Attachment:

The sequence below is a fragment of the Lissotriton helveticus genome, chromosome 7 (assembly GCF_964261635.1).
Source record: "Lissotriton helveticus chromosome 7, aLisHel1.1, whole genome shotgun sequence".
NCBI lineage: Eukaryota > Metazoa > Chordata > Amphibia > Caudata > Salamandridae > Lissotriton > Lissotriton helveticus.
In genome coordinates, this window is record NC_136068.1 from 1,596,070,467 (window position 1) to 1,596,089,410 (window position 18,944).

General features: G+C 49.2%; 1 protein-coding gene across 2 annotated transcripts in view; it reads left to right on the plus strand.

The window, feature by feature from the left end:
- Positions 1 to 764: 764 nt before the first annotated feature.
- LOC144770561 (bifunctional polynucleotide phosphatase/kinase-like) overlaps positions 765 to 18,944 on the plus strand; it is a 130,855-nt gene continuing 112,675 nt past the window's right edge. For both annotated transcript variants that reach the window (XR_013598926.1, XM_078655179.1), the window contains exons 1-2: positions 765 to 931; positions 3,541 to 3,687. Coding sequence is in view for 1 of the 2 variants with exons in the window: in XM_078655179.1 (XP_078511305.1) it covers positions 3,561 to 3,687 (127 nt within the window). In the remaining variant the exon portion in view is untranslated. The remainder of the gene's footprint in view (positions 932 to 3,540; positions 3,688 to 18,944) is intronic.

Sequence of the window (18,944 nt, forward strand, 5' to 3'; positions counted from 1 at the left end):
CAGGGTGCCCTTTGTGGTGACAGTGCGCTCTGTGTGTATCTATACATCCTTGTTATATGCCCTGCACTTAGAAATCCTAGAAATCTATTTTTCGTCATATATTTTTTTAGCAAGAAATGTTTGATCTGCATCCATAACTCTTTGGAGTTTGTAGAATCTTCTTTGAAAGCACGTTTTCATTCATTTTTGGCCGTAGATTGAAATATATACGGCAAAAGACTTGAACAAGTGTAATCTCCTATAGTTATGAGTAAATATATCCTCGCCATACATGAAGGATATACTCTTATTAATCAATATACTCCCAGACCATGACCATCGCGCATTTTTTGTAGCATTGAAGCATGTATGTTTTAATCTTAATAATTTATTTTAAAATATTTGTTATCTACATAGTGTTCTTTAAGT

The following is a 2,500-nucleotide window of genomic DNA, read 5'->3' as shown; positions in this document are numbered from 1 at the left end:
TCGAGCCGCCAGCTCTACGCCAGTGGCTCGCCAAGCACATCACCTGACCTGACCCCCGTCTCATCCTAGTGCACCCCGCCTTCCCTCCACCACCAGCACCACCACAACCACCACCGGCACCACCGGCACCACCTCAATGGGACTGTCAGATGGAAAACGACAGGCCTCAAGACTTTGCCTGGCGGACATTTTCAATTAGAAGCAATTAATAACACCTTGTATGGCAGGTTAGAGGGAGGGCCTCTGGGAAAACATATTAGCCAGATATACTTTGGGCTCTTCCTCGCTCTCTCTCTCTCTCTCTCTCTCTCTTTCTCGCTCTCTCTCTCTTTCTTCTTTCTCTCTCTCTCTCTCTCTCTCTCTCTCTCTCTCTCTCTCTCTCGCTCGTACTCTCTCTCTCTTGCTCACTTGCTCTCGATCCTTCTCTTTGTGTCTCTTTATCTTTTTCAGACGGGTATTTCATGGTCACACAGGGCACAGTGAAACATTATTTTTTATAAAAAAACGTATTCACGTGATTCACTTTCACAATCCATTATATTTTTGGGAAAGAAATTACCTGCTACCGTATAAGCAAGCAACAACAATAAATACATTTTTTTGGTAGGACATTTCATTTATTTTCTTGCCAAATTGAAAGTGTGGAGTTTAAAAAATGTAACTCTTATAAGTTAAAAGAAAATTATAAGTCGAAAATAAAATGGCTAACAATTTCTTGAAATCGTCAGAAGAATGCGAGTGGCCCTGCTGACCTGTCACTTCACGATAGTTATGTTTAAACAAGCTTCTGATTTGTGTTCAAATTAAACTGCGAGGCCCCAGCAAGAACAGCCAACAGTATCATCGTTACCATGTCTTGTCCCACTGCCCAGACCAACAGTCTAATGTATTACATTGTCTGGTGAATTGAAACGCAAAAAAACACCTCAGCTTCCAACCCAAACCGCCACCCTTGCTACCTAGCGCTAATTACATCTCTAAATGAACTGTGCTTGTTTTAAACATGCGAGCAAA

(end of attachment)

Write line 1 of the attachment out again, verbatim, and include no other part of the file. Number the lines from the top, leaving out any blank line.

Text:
The sequence below is a fragment of the Lissotriton helveticus genome, chromosome 7 (assembly GCF_964261635.1).